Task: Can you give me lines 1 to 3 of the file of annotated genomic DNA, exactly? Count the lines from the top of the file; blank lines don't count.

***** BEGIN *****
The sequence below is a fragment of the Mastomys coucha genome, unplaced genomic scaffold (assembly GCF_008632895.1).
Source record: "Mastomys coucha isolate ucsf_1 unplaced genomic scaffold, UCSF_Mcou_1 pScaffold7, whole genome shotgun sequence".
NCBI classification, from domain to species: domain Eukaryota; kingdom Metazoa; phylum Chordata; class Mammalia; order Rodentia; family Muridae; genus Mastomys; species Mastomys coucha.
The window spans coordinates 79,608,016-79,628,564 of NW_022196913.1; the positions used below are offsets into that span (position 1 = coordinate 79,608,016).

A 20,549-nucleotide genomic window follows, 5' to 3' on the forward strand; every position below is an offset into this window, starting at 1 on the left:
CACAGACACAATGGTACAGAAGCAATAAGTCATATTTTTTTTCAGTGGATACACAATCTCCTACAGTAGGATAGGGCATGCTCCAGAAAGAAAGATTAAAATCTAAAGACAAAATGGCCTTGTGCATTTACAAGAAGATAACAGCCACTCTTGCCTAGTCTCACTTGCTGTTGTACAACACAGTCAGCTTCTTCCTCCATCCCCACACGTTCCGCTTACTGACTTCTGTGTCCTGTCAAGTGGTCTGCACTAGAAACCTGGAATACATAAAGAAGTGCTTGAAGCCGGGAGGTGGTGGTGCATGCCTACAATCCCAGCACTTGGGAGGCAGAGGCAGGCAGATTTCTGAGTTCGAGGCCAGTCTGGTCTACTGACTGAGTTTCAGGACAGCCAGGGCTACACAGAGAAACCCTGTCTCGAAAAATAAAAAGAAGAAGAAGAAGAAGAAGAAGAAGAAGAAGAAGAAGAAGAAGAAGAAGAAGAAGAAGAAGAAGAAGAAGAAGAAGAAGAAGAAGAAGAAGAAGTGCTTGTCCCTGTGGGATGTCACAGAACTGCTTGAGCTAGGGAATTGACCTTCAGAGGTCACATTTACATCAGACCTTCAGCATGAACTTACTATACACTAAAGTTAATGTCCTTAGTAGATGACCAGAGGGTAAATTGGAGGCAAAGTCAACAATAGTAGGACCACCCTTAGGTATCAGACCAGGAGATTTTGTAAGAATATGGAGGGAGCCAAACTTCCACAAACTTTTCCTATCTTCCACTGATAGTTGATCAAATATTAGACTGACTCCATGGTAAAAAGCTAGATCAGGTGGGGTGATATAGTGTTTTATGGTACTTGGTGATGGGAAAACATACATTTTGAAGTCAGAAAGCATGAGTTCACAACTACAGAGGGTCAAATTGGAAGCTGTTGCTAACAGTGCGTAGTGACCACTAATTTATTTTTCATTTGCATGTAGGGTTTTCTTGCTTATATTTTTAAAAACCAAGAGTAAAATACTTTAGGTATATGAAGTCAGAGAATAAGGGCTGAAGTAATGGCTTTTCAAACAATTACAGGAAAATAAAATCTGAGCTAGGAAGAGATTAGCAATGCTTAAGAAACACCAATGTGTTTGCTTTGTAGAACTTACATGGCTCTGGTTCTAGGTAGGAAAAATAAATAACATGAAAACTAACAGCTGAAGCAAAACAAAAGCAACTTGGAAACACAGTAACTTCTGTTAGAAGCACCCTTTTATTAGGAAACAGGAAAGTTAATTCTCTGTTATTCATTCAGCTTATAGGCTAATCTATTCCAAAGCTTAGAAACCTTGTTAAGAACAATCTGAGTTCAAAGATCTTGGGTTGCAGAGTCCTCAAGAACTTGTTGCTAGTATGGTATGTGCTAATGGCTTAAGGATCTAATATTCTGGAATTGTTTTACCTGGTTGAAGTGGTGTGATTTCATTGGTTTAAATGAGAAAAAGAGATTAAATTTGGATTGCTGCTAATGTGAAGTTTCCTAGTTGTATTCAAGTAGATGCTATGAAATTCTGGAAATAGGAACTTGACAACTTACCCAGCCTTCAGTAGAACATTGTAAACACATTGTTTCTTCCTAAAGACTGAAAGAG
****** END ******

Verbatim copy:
The sequence below is a fragment of the Mastomys coucha genome, unplaced genomic scaffold (assembly GCF_008632895.1).
Source record: "Mastomys coucha isolate ucsf_1 unplaced genomic scaffold, UCSF_Mcou_1 pScaffold7, whole genome shotgun sequence".
NCBI classification, from domain to species: domain Eukaryota; kingdom Metazoa; phylum Chordata; class Mammalia; order Rodentia; family Muridae; genus Mastomys; species Mastomys coucha.